Sunday Column: Peter Griffiths – I can see for miles

Y’know how we take things for granted, right? Well take sight as an example, you would miss it if you didn’t have it and you would long to be able to if you never had been. Colours, movement, shapes, friends and family are all right there all the time if you have the full faculty. It can be tiresome sometimes when some people decide to wear clothing inappropriate to their body-shape, or produce films like ‘Priest’ (terrible film) but on the whole those of us blessed with sight make the most of it on a daily basis.

All of which is painfully obvious! Sorry about that. The thing is that those of us who are blessed with sight do still manage to complain about life at some point or other. Well get your head around this – we are all living in the past by fractions of a second. Think of it this way: sound travels slower than light so we see a car accelerating to the red-line before we hear the glorious inline-six sounds it is making which means that the brain has to delay what we see in order to line up the two because it can’t speed up what you’re hearing.

That is really on another level for me. This world is so much more complicated than we realise and it is a constant source of fascination and intrigue until it all becomes a little too much and one simply has to go and have a pint of proper beer. Another phenomenon which fascinates me is the process of latent heat exchange and how it informs the movement of glaciers and can also be felt in the kitchen at home. Fill a glass bowl with hot water until the glass is warmed through, then suddenly fill the bowl with chilled/cold water while holding the bowl from beneath with your bare hand – you’ll feel the glass get hotter before it gets colder, work that one out.

So it’s really no surprise that when we look at a vehicle with two headlights on the front, a badge in the middle for symmetry, a bumper, and a grille, we see a face. That is a simple thing which we can all relate to because it is most natural to humans in terms of interactions, decisions, and relationships. Sherlock Holmes wasn’t one to meet someone and immediately take in their face, he observed the whole picture at once including the massive and minute details in an instant, only to focus on the face later and upon interrogation. Apart from that awesome fictional character, us normal humans usually rely on the face as a good way to get to know the person we’re meeting.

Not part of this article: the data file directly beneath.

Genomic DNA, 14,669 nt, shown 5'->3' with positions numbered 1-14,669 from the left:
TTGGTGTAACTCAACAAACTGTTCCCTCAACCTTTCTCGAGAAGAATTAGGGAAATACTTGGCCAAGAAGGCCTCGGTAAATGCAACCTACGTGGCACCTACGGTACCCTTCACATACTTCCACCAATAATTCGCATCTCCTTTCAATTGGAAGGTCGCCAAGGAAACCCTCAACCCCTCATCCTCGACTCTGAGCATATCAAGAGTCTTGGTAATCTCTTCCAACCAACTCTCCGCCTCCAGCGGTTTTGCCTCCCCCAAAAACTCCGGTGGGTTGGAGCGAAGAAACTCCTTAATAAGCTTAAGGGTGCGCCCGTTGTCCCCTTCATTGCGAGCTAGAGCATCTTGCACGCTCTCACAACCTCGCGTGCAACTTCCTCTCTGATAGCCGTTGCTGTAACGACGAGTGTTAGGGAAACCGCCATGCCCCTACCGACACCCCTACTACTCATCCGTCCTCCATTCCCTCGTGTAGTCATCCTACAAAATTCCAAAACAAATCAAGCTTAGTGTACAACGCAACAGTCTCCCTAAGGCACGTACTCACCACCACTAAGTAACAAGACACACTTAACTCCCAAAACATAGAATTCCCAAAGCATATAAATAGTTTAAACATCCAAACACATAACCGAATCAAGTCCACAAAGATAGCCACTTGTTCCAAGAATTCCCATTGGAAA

Two very different cars, with two different points to prove.  Technology vs dignified wafting 60s style.

The old saying goes something like ‘try to avoid making assumptions based on the first impressions you get when you see the outer pages of a published novel’ and it has been consistently proven to be true, despite it often being valuable to remember what you first thought for comedy value. The marketing people of this world know that we can’t help but make snap judgements and so tailor the products to our fickle natures through careful studies of trends, choices, and idiots.

To what extent have cars been anthropomorphised over the years then? A little or a lot? To leap to the Issigonis Mini is not a stupid thing to do because it has the classic innocent and cute looks. It’s not really a car you can get angry with even after you’ve lost yet another finger to the cramped conditions in the engine bay. Thinking further reveals that the Mini was designed to be as compact a package as possible and locating the headlights as far up and forward made more space for the engine which makes it hard to tell which came first, the exterior or the mechanicals.